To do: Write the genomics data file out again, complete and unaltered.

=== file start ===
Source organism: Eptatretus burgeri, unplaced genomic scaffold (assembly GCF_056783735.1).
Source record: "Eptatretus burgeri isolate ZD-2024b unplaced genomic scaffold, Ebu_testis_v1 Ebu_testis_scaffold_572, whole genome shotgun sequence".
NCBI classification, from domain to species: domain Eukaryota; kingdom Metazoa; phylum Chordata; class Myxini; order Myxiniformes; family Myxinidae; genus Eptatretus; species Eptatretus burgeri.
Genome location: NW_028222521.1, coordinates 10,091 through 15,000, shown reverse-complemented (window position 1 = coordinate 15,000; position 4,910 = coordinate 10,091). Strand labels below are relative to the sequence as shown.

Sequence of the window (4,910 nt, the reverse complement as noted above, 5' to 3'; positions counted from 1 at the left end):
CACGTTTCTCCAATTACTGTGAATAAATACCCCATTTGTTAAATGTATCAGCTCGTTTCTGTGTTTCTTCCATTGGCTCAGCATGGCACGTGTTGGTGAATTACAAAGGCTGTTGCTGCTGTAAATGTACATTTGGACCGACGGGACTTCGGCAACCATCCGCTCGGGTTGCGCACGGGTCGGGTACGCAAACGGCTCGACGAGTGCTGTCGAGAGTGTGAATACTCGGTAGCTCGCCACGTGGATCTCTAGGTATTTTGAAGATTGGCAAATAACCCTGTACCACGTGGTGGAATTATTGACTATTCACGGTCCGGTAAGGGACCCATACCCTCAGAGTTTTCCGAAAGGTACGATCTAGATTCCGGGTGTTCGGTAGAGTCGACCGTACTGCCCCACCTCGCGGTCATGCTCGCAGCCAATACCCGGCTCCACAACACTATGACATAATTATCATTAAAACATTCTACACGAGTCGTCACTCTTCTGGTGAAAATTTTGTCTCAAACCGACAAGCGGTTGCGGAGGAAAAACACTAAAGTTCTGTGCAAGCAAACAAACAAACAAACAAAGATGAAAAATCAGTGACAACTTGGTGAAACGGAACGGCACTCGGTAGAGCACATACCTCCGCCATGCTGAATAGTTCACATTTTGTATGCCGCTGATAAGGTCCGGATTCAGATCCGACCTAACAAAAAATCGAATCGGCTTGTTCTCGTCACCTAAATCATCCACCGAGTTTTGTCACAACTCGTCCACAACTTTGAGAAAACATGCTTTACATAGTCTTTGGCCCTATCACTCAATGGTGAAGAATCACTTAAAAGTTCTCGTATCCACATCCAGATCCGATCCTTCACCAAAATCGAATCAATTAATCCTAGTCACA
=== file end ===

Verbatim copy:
Source organism: Eptatretus burgeri, unplaced genomic scaffold (assembly GCF_056783735.1).
Source record: "Eptatretus burgeri isolate ZD-2024b unplaced genomic scaffold, Ebu_testis_v1 Ebu_testis_scaffold_572, whole genome shotgun sequence".
NCBI classification, from domain to species: domain Eukaryota; kingdom Metazoa; phylum Chordata; class Myxini; order Myxiniformes; family Myxinidae; genus Eptatretus; species Eptatretus burgeri.
Genome location: NW_028222521.1, coordinates 10,091 through 15,000, shown reverse-complemented (window position 1 = coordinate 15,000; position 4,910 = coordinate 10,091). Strand labels below are relative to the sequence as shown.

Sequence of the window (4,910 nt, the reverse complement as noted above, 5' to 3'; positions counted from 1 at the left end):
CACGTTTCTCCAATTACTGTGAATAAATACCCCATTTGTTAAATGTATCAGCTCGTTTCTGTGTTTCTTCCATTGGCTCAGCATGGCACGTGTTGGTGAATTACAAAGGCTGTTGCTGCTGTAAATGTACATTTGGACCGACGGGACTTCGGCAACCATCCGCTCGGGTTGCGCACGGGTCGGGTACGCAAACGGCTCGACGAGTGCTGTCGAGAGTGTGAATACTCGGTAGCTCGCCACGTGGATCTCTAGGTATTTTGAAGATTGGCAAATAACCCTGTACCACGTGGTGGAATTATTGACTATTCACGGTCCGGTAAGGGACCCATACCCTCAGAGTTTTCCGAAAGGTACGATCTAGATTCCGGGTGTTCGGTAGAGTCGACCGTACTGCCCCACCTCGCGGTCATGCTCGCAGCCAATACCCGGCTCCACAACACTATGACATAATTATCATTAAAACATTCTACACGAGTCGTCACTCTTCTGGTGAAAATTTTGTCTCAAACCGACAAGCGGTTGCGGAGGAAAAACACTAAAGTTCTGTGCAAGCAAACAAACAAACAAACAAAGATGAAAAATCAGTGACAACTTGGTGAAACGGAACGGCACTCGGTAGAGCACATACCTCCGCCATGCTGAATAGTTCACATTTTGTATGCCGCTGATAAGGTCCGGATTCAGATCCGACCTAACAAAAAATCGAATCGGCTTGTTCTCGTCACCTAAATCATCCACCGAGTTTTGTCACAACTCGTCCACAACTTTGAGAAAACATGCTTTACATAGTCTTTGGCCCTATCACTCAATGGTGAAGAATCACTTAAAAGTTCTCGTATCCACATCCAGATCCGATCCTTCACCAAAATCGAATCAATTAATCCTAGTCACA